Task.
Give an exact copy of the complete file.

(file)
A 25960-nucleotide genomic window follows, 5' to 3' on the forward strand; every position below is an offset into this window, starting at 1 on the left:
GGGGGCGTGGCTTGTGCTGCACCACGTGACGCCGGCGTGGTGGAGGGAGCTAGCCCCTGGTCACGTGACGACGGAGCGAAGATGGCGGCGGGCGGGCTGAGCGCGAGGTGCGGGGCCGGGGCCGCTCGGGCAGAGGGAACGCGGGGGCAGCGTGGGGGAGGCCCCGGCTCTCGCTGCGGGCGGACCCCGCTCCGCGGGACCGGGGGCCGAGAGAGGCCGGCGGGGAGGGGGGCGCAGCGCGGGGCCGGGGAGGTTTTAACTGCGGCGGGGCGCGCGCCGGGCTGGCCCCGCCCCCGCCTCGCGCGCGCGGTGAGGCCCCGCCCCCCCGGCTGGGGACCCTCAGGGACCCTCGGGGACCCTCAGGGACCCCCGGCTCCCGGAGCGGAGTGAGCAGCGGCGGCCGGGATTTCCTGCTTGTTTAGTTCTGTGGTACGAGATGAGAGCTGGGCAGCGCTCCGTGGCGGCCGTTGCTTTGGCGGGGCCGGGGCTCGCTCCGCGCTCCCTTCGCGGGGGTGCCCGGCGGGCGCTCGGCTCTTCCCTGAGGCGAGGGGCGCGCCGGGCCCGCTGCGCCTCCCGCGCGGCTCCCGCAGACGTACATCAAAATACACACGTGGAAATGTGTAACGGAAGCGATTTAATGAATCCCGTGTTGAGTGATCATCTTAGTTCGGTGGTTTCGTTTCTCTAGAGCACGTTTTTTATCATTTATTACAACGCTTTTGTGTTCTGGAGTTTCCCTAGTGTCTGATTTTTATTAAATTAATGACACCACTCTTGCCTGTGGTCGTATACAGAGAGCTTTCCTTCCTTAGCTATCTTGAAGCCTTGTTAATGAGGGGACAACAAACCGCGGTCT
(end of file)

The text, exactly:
A 25960-nucleotide genomic window follows, 5' to 3' on the forward strand; every position below is an offset into this window, starting at 1 on the left:
GGGGGCGTGGCTTGTGCTGCACCACGTGACGCCGGCGTGGTGGAGGGAGCTAGCCCCTGGTCACGTGACGACGGAGCGAAGATGGCGGCGGGCGGGCTGAGCGCGAGGTGCGGGGCCGGGGCCGCTCGGGCAGAGGGAACGCGGGGGCAGCGTGGGGGAGGCCCCGGCTCTCGCTGCGGGCGGACCCCGCTCCGCGGGACCGGGGGCCGAGAGAGGCCGGCGGGGAGGGGGGCGCAGCGCGGGGCCGGGGAGGTTTTAACTGCGGCGGGGCGCGCGCCGGGCTGGCCCCGCCCCCGCCTCGCGCGCGCGGTGAGGCCCCGCCCCCCCGGCTGGGGACCCTCAGGGACCCTCGGGGACCCTCAGGGACCCCCGGCTCCCGGAGCGGAGTGAGCAGCGGCGGCCGGGATTTCCTGCTTGTTTAGTTCTGTGGTACGAGATGAGAGCTGGGCAGCGCTCCGTGGCGGCCGTTGCTTTGGCGGGGCCGGGGCTCGCTCCGCGCTCCCTTCGCGGGGGTGCCCGGCGGGCGCTCGGCTCTTCCCTGAGGCGAGGGGCGCGCCGGGCCCGCTGCGCCTCCCGCGCGGCTCCCGCAGACGTACATCAAAATACACACGTGGAAATGTGTAACGGAAGCGATTTAATGAATCCCGTGTTGAGTGATCATCTTAGTTCGGTGGTTTCGTTTCTCTAGAGCACGTTTTTTATCATTTATTACAACGCTTTTGTGTTCTGGAGTTTCCCTAGTGTCTGATTTTTATTAAATTAATGACACCACTCTTGCCTGTGGTCGTATACAGAGAGCTTTCCTTCCTTAGCTATCTTGAAGCCTTGTTAATGAGGGGACAACAAACCGCGGTCT